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Can a New Mattress Help with My Back Pain?

Humans spend about one-third of their lives sleeping, but many aren’t getting the back support they need while in bed, resulting in back pain. Although not everyone with back pain has a bad mattress, many who have a bad mattress experience back pain. Why? Because little or no mattress support can cause back pain or exacerbate existing pain. You don’t have to simply accept back pain and shouldn’t overlook it as a part of aging or old injuries coming back.

Evaluating your mattress should be at the top of your list if you can’t get a comfortable night’s sleep and you experience back pain. Mattresses wear over time, and they fail to provide adequate support once they are worn out. The foam and/or mattress coils compress, which gradually makes your mattress less comfortable. This can force you to sleep in a position that puts extra strain on the muscles and does not support good spine alignment.

A new mattress can also help you sleep better, and according to a poll conducted by the National Sleep Foundation, 92% of Americans believe a good mattress is crucial to getting a good night’s sleep. The comfort of the pillows, sheets, and bedding is almost as important.

Things to consider when buying a new mattress include:

  • The material construction: When you hear about memory foam, gel, pillowtop, water beds, air beds, and innerspring mattresses, you may be confused. Doing a little research can help you determine which mattress type would best suit you.
  • Thickness: Standard thickness for a mattress is between 6 and 9 inches. However, you may want to change the thickness of your mattress from the standard thickness by taking your body weight and mobility into account. Generally, people heavier than 225 pounds need a thicker mattress than those who weigh less. Those who are between 130 to 230 pounds may prefer a bed offering the balance of soft padding and firm support. Higher weight groups usually prefer firmer beds offering strong support and minimal conformation to the body’s contours.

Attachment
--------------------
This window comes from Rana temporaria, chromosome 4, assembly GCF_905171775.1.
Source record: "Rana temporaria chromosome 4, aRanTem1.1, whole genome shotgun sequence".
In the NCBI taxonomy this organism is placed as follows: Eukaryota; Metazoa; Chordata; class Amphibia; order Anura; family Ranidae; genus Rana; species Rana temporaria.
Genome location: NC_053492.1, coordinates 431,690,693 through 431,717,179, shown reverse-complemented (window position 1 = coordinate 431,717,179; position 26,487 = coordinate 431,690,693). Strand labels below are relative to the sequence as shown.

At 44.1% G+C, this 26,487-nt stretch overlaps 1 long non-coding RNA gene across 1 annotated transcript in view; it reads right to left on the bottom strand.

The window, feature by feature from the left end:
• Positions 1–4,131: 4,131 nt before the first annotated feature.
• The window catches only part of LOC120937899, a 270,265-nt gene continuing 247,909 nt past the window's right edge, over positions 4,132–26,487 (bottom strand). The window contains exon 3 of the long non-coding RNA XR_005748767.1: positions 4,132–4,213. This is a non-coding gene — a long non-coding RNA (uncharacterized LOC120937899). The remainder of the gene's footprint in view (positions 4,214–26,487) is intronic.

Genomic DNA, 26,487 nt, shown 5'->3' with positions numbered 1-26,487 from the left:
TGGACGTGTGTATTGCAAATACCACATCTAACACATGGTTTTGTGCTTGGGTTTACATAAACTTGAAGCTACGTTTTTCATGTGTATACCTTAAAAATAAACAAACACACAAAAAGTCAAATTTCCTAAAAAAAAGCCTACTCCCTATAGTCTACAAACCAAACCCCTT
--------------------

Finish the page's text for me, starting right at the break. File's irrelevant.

• Firmness: This is one of the most important considerations when buying a new mattress. The mattress should be firm enough for good lower back support. The softest mattresses usually offer adequate support for those who weigh less than 130 pounds, while medium soft/medium firm mattresses
  • Your preferred sleeping position: If you are a side sleeper, you were likely enjoy a slight softness to your mattress to cushion your shoulders and hips. If you sleep on your back, you’ll want a firm enough mattress to support you back, but still soft enough to contour to your body. Tummy sleepers, who often sleep this way because of back pain, need an even firmer mattress. If you sleep in different positions, you may opt for a memory foam mattress.

Should I Buy a New Mattress?

If your mattress is 8 years old or more, then the answer is definitely yes. You may feel fine, but be astonished at how much better you’ll feel once you get a replacement mattress, because your body has gotten used to the less-than-excellent mattress. Sleep is the time when your body is supposed to recover from the stresses of the daytime, and you can wake up with even more pain if you go to bed on a mattress that is either too old or simply doesn’t suit you. If you wake up in pain rather than refreshed, there’s a chance your mattress needs to go, especially if your pain gets better throughout the course of the day.

QualCare Rehabilitation and Allied Medical Centers can help you recover from back pain. Contact us today for an appointment by calling (713) 588-0042.